Friday, November 28, 2008

R for Ruby, R for Restless, R for Remodelling, R for Ridiculous!

Oh Well, I had never been interviewed by software major Google but I read in some blogs that they ask for the candidates favorite equation. My favorite equation is that of a rectangular hyperbola xy = c^2 (Read C squared)

Because this explains life. As you see, this is the equation of trade-offs. And pals, what is life ? Isn't is a conglomerate of several trade-offs?

Well, take newly popping up programming languages for example, Ruby. The creator of this language claims that it is "Beautiful", because it is script like (Almost a close cousin of MATLAB).
MATLAB and Ruby scripts both lack the details about the variables involved in the code, which makes it reasonably and arguably difficult to debug.

People say, Examples are better taught. Let me try!

int x = 10;

x = {}

In the first declaration, the programmer will know right away that x is nothing but an innocent integer which is initialized with a "Ronaldinho Gaucho's Jersey No" or my "Grandpa's Shoesize" or something that can take up the value 10.

But, dear Ruby coders, the second statement can mean anything. x can be a simple array, can be a hash table, can be a string. Unless we use it, you will not know our intention.

It is like, I give you a box and ask you to wait like "Pandora" until late. Then you know....
Abstraction is good as far as the users can make out what is the interface. Nothing more is judicial.

Other bad feature is everything in Ruby is an object. For example

type of code is possible in that language. Which is Ridiculous and Redundant. Because a simple age old function like

DateTime AddDays(int)

would do the trick.

These features will only make the code more unreadable.

So brevity is not always synonymous with beautiful. These are the basic reasons I don't use Ruby or that kind of cryptic (Yes you read it right) languages.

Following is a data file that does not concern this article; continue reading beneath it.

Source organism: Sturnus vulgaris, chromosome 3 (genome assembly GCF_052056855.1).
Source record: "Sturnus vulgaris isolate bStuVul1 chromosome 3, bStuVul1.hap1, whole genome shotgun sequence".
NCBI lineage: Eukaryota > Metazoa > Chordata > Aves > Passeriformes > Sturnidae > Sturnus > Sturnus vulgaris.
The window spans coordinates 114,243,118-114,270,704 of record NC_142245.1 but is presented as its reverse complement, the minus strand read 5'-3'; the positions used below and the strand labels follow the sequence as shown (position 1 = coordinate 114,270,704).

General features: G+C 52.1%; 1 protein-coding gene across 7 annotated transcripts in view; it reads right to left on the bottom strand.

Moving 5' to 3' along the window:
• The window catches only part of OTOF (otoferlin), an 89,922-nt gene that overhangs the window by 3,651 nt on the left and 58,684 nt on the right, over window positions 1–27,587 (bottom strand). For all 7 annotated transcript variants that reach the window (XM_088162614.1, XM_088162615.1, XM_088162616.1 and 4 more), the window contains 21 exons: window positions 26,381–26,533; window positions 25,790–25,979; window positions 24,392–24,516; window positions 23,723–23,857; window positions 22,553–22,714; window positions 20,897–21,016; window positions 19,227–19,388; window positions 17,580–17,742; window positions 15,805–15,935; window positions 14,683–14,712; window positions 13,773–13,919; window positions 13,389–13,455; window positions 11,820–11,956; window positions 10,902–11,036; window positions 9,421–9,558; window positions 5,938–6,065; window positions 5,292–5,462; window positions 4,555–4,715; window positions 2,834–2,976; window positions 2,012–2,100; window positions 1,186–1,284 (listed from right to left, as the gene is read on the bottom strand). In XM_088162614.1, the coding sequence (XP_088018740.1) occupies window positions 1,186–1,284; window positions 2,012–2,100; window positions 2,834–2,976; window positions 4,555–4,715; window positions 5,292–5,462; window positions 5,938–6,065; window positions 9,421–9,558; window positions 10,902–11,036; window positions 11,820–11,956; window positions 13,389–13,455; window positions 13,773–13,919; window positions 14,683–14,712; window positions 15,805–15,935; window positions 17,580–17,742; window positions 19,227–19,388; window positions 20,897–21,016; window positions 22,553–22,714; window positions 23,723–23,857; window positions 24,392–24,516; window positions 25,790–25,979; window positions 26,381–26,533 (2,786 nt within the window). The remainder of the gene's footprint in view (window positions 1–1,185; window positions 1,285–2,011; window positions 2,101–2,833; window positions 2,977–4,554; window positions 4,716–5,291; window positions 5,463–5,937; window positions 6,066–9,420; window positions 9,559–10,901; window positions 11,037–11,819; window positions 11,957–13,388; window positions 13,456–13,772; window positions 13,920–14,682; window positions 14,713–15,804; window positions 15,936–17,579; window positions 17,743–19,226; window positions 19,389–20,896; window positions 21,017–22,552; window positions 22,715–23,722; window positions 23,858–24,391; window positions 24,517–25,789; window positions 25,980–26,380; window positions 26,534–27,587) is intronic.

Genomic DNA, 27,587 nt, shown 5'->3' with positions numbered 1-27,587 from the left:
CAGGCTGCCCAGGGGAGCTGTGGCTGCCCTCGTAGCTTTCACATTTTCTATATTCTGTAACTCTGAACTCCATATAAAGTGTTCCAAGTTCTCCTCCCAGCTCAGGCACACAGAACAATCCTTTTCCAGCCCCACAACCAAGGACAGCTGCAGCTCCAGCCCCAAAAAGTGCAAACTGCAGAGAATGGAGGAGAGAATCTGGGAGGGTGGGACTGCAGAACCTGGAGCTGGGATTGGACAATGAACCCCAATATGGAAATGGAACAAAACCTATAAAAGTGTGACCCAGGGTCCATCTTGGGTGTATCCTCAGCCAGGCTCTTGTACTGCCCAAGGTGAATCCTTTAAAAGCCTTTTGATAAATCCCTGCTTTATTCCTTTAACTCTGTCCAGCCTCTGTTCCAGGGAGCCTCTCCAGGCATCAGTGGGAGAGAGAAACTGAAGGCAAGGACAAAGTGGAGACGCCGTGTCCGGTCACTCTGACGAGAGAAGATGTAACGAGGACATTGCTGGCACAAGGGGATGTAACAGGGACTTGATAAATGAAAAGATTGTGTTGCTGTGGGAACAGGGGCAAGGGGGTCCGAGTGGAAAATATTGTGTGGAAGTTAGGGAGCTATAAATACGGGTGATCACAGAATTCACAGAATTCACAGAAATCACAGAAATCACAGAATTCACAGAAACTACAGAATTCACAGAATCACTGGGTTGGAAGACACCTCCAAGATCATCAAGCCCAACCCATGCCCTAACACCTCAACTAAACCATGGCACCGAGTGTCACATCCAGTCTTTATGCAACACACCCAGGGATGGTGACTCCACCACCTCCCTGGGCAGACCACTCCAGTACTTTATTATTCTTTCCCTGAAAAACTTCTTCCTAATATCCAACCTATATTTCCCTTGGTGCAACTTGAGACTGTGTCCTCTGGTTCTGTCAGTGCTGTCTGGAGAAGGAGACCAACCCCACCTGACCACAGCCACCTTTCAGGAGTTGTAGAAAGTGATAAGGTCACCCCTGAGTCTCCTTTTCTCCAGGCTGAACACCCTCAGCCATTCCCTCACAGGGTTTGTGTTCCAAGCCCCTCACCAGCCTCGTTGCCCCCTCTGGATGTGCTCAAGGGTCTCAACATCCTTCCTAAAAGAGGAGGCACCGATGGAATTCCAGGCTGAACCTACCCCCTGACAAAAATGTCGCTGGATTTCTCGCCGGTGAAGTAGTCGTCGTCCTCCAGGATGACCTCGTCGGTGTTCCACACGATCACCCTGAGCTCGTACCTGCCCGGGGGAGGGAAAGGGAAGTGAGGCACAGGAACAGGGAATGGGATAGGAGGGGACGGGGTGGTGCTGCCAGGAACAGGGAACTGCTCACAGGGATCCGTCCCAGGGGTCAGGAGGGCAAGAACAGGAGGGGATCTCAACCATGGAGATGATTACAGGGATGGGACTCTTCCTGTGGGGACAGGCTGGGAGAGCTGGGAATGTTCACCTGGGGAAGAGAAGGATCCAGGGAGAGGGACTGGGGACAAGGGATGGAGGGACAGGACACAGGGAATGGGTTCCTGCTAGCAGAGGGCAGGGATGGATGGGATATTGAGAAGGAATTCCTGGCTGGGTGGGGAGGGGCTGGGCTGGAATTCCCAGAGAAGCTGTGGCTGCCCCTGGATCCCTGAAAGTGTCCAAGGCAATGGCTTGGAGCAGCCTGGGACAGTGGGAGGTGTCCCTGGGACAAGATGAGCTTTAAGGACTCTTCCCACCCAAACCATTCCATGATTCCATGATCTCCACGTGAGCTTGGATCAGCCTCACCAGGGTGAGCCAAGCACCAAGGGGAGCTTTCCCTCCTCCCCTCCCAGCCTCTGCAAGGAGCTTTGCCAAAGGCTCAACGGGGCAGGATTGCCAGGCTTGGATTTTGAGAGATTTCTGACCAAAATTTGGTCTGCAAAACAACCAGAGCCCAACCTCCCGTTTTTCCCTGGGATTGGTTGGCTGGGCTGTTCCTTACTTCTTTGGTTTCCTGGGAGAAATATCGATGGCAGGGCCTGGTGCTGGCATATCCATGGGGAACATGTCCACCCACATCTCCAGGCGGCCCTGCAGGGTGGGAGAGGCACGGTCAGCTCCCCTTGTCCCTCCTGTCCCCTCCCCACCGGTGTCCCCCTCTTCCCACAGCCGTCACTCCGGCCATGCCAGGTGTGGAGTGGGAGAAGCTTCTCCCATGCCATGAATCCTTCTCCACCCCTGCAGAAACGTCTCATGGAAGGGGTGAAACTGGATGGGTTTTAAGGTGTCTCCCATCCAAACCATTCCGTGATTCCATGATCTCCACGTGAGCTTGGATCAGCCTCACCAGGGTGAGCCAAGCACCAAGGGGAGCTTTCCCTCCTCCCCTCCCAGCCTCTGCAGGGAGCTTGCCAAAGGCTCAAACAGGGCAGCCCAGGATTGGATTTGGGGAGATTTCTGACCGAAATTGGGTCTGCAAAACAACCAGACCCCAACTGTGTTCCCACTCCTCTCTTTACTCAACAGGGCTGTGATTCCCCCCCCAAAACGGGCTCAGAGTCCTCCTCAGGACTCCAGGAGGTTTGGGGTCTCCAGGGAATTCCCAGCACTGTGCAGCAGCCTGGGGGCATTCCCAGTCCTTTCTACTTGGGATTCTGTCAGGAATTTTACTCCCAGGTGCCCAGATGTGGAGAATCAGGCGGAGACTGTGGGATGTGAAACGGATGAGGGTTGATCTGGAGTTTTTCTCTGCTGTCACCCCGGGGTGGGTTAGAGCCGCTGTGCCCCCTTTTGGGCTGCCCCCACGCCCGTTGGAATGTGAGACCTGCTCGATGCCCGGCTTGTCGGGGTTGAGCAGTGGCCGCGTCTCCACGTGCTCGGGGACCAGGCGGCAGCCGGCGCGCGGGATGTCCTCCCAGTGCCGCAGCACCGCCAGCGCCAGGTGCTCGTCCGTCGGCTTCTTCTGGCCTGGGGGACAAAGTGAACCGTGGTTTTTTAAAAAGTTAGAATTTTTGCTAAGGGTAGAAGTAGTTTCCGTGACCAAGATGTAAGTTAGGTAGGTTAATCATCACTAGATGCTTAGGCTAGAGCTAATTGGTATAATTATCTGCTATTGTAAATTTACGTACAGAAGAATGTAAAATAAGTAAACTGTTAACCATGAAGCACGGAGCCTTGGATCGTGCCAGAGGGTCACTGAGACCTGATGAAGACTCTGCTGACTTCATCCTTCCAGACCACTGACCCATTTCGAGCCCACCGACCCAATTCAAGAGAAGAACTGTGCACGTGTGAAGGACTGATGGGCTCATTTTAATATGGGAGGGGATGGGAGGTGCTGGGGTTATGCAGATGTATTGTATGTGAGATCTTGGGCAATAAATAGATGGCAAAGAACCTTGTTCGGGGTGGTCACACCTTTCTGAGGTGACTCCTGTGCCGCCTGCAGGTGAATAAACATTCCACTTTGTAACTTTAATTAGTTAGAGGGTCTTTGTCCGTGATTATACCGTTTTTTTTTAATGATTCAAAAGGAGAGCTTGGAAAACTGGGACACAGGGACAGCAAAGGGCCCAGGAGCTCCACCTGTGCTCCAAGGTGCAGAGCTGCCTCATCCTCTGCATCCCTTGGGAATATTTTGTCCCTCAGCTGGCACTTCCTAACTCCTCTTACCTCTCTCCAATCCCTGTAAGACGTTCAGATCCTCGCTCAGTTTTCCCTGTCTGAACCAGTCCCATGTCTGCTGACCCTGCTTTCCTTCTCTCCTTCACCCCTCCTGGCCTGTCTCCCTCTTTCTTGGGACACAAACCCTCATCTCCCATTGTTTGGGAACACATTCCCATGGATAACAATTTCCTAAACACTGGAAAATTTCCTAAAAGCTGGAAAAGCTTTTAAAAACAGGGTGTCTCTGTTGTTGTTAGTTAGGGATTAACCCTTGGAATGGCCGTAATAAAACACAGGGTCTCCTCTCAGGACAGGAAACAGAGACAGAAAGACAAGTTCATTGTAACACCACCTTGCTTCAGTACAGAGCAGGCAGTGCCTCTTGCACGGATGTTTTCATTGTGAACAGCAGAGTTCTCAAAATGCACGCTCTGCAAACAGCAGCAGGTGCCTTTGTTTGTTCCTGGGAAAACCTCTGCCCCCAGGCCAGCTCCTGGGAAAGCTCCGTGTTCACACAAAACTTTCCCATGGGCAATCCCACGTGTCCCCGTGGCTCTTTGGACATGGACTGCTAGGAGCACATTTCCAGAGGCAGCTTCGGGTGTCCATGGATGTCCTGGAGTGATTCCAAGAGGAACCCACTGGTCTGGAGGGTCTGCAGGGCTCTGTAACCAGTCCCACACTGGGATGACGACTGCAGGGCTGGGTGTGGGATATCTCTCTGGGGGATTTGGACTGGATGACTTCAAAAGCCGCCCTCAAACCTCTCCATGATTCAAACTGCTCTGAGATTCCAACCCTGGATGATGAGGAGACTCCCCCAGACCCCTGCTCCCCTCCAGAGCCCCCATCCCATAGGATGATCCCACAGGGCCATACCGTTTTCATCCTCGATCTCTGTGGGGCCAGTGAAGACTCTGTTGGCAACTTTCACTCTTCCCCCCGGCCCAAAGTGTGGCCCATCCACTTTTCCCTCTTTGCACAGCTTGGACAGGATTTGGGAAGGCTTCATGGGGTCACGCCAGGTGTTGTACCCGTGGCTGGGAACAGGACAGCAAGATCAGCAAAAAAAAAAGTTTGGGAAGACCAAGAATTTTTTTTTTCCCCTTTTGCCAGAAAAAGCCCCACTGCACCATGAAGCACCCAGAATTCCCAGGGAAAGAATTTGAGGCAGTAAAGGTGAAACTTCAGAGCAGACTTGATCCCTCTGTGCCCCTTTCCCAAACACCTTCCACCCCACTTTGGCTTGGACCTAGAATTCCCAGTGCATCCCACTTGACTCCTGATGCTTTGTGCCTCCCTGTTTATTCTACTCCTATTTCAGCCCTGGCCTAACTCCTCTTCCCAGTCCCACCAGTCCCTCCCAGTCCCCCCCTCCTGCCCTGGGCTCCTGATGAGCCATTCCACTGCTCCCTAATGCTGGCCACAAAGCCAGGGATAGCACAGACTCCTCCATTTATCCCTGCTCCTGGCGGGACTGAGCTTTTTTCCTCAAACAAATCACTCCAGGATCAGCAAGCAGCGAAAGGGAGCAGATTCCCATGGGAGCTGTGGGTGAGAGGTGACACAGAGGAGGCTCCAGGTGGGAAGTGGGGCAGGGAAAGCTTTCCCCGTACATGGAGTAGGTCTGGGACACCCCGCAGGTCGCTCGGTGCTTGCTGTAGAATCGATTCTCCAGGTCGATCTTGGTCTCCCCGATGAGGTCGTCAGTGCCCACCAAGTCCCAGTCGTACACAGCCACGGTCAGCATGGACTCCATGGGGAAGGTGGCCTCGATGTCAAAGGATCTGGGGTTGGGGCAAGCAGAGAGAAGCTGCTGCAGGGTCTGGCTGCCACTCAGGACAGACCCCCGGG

nathan.f77 said...

Hello, I'm here to argue :)

Firstly, you don't seem to fully understand the beauty of untyped variables. I agree, 'duck-typing' is a difficult concept to grasp for traditionalists such as yourself, but in my 8 months with Ruby, my productivity has increased 10-fold.
In my experience, I have had little to no unintentional bugs directly caused by untyped variables. Rather, I have extremely enjoyed the freedom. Consider the following short program:

def some_method(arg1)
arg1 ? "x" * 5 : false

if some_method(true)
5.times do |i|
print i

Let me explain it.

We define a method that uses a ternary operator (the ? : bit) that can either return false, or a string, depending on the value of arg1.
(Note that "x" * 5 in ruby is "xxxxx", and methods dont need an explicit return).

The 'if' statement checks the result of our method. If the result is boolean false, or nil, then the 'if' block would be skipped. But our example method returns "xxxxx", and any string, integer, floating point, array, hash, or range is considered as true to an 'if' statement. The 'if' block then prints "12345" to the screen.

The whole 'if' block can be turned into one line if you want:

5.times {|i| p i} if some_method(true)

And printing the numbers from 1 to 100 is as simple as:

(1..100).each {|i| puts i}

I could go on.

Sorry if some of the code was hard for you to understand, but don't use that as an argument. Its like me saying "I don't find FORTRAN readable" when I have never even tried to learn it.

I know C, and use it very regularly with my device driver work. I coded in .NET for 4 years, and consider Ruby to be the most beautiful language I have ever developed in.

Finally, in what way does "" make the code unreadable? That is the most readable code I have ever seen!

I enjoy Ruby very much, and your post was just waiting for someone to argue their point :)

Nathan B

Ariel Rosado said...

So you made a blog just for such a crappy and emotional, fact less post?

U suck!